Fertilize your herbs rarely, if ever. Great herbs don’t need fertilizer. Fertilizing your herbs makes them grow faster, but all that growing takes away from the plant’s flavor and can even turn them bitter. If your plants need a little bit of help, try fish emulsion or bone matter—and only rarely.[35]
    • If you do use a fertilizer (rather than fish emulsion or bone matter), avoid eating the plant for at least 6 weeks.
  2. Image titled Grow Great Herbs Step 4
    Water your herbs only when they become dry. Too much water will kill an herb faster than too little water. Once established, most herbs prefer to be a bit on the dry side which makes them great for a beginner gardener. Only water when the soil on top is dry to the touch. Check the soil regularly to see if it needs water.[36]
  3. 3
    Harvest your herbs often. For the best herbs, start trimming your herbs as soon as they are mature so that the trimming will not kill them. The more you use them the bushier they become and the more useful they are. To harvest, cut close to a leaf intersection—the spot where the branch splits off to form leaves. This signals to the plant that it needs to grow more leaves.[37]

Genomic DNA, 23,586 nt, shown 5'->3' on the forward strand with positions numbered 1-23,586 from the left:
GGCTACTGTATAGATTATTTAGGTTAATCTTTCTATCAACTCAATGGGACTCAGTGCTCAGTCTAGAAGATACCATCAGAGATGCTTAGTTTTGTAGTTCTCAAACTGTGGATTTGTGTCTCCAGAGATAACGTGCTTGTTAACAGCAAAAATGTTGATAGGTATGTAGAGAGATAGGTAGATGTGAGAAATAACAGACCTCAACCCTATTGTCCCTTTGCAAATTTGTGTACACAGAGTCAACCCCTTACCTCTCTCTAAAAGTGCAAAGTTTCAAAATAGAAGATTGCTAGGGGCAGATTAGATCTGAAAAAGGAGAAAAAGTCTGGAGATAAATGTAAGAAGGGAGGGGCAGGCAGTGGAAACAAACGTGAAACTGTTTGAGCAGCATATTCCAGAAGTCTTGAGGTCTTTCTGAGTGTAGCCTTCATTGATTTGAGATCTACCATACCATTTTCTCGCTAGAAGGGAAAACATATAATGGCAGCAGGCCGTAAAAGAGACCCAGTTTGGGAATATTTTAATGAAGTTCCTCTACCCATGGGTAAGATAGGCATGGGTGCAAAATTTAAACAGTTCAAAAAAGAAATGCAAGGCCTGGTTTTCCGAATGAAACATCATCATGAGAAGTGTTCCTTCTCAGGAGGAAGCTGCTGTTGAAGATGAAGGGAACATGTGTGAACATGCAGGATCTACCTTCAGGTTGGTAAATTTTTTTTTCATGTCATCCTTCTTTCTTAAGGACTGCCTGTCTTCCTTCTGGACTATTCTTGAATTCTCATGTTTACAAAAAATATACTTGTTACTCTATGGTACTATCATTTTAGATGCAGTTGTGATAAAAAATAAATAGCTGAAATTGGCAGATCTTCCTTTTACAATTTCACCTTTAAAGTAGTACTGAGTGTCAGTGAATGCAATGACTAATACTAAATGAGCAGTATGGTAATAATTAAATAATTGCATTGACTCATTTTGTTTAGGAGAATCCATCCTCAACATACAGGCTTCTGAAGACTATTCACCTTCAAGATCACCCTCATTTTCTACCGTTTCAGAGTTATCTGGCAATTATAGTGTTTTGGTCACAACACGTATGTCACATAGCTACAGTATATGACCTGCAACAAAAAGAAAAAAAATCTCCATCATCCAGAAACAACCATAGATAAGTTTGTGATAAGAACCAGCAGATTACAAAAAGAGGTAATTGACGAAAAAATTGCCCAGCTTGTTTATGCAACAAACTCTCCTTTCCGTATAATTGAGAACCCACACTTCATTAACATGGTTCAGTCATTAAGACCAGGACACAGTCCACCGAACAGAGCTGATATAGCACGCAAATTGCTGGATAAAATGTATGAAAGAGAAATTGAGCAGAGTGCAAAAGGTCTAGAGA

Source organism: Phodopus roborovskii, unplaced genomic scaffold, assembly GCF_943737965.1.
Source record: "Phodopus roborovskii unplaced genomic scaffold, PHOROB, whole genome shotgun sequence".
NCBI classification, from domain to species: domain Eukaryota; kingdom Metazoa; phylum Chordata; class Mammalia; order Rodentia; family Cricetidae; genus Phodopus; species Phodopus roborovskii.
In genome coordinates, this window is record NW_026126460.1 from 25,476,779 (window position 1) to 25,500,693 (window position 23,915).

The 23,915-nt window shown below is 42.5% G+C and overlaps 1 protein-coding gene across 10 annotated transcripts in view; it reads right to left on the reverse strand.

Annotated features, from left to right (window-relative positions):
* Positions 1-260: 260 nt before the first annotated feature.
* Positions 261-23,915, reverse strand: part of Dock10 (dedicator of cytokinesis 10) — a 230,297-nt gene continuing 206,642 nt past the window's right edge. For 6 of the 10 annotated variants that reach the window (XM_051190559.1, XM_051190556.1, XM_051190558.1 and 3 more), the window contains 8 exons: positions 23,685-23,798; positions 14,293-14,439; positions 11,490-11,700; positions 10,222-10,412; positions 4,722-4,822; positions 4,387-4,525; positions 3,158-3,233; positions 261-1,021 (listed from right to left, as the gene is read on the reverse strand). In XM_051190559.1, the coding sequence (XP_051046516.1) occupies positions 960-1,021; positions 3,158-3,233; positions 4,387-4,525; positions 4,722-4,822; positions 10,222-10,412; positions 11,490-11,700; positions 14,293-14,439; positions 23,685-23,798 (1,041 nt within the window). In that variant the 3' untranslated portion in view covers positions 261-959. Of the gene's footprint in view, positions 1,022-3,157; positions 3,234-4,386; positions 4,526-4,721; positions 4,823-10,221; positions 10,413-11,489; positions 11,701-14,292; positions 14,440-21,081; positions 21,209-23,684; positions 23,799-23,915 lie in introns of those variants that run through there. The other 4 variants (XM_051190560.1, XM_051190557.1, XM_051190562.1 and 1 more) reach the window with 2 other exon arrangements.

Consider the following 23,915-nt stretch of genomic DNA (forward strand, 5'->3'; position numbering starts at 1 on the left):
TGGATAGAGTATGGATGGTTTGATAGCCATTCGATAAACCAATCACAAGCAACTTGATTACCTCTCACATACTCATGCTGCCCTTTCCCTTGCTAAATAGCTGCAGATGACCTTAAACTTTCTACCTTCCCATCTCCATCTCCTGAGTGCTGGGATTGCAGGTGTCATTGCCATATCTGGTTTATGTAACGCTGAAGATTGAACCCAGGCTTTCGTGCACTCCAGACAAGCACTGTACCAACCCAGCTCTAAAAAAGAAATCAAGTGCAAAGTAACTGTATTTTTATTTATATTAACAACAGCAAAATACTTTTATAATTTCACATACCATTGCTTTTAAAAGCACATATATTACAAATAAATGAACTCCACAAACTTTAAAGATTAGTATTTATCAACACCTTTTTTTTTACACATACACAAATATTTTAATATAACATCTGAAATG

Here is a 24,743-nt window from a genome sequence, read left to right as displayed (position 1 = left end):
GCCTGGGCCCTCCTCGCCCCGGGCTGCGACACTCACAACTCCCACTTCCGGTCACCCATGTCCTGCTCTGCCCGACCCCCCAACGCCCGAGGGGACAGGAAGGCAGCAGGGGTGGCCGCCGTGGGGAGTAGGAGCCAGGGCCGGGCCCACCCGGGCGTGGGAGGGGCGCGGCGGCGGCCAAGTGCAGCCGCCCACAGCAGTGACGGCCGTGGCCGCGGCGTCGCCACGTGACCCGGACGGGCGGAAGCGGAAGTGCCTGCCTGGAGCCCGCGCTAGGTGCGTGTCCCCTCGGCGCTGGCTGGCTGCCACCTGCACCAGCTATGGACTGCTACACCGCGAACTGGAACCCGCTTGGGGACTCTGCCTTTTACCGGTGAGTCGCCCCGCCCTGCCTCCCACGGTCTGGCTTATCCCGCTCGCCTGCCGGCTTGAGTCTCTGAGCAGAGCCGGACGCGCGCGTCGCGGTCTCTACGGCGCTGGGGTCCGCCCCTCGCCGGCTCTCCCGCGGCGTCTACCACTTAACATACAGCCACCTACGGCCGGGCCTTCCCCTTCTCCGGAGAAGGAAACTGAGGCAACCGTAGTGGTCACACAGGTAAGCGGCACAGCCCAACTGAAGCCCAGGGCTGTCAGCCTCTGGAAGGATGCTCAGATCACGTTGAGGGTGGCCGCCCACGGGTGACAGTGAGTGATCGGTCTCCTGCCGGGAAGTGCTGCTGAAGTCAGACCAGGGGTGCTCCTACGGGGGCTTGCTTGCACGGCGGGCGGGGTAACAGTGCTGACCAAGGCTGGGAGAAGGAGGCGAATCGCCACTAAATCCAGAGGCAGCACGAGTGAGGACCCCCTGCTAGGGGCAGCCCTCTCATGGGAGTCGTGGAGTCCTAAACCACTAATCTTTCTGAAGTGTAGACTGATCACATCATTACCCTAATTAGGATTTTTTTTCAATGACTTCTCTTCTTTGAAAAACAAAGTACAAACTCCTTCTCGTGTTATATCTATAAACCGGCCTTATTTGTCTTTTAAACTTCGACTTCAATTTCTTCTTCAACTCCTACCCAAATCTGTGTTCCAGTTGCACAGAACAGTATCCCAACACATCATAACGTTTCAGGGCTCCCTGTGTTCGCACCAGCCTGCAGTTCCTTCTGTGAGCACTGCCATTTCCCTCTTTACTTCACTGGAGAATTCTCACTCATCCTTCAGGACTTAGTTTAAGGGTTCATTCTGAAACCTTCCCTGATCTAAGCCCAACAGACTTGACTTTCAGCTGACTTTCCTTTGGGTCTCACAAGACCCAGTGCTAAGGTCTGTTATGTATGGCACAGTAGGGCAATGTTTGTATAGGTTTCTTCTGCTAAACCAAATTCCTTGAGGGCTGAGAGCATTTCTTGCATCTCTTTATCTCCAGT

• Harvest the leaves of your herb before the plant flowers. If your herbs are outdoors, harvest them in the morning, after the dew has dried off and before the day gets too hot.
    • Avoid washing herb leaves, as this strips away some of their flavor. A light rinsing to remove any dirt is enough, as long as you’re not using pesticides.
    • Harvest herb flowers before they are fully open.
    • Harvest herb seeds when the seed pods change color.
    • Dig up herb roots in late summer or the beginning of autumn.[38]
  4. 4
    Use your herbs right after you harvest them. Great herbs are at their best immediately after you pick them because they are still alive. The longer you wait to eat them, the less flavorful they will be.
  5. 5
    Remember that most herbs are annual plants. Annual plants are plants that only live for one season—they need to be re-planted annually. This means that much your herb garden is not likely to live through the winter. When your herbs start to die in the fall, this is nature—not a failure on your part![39]

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Categories: Herbal Health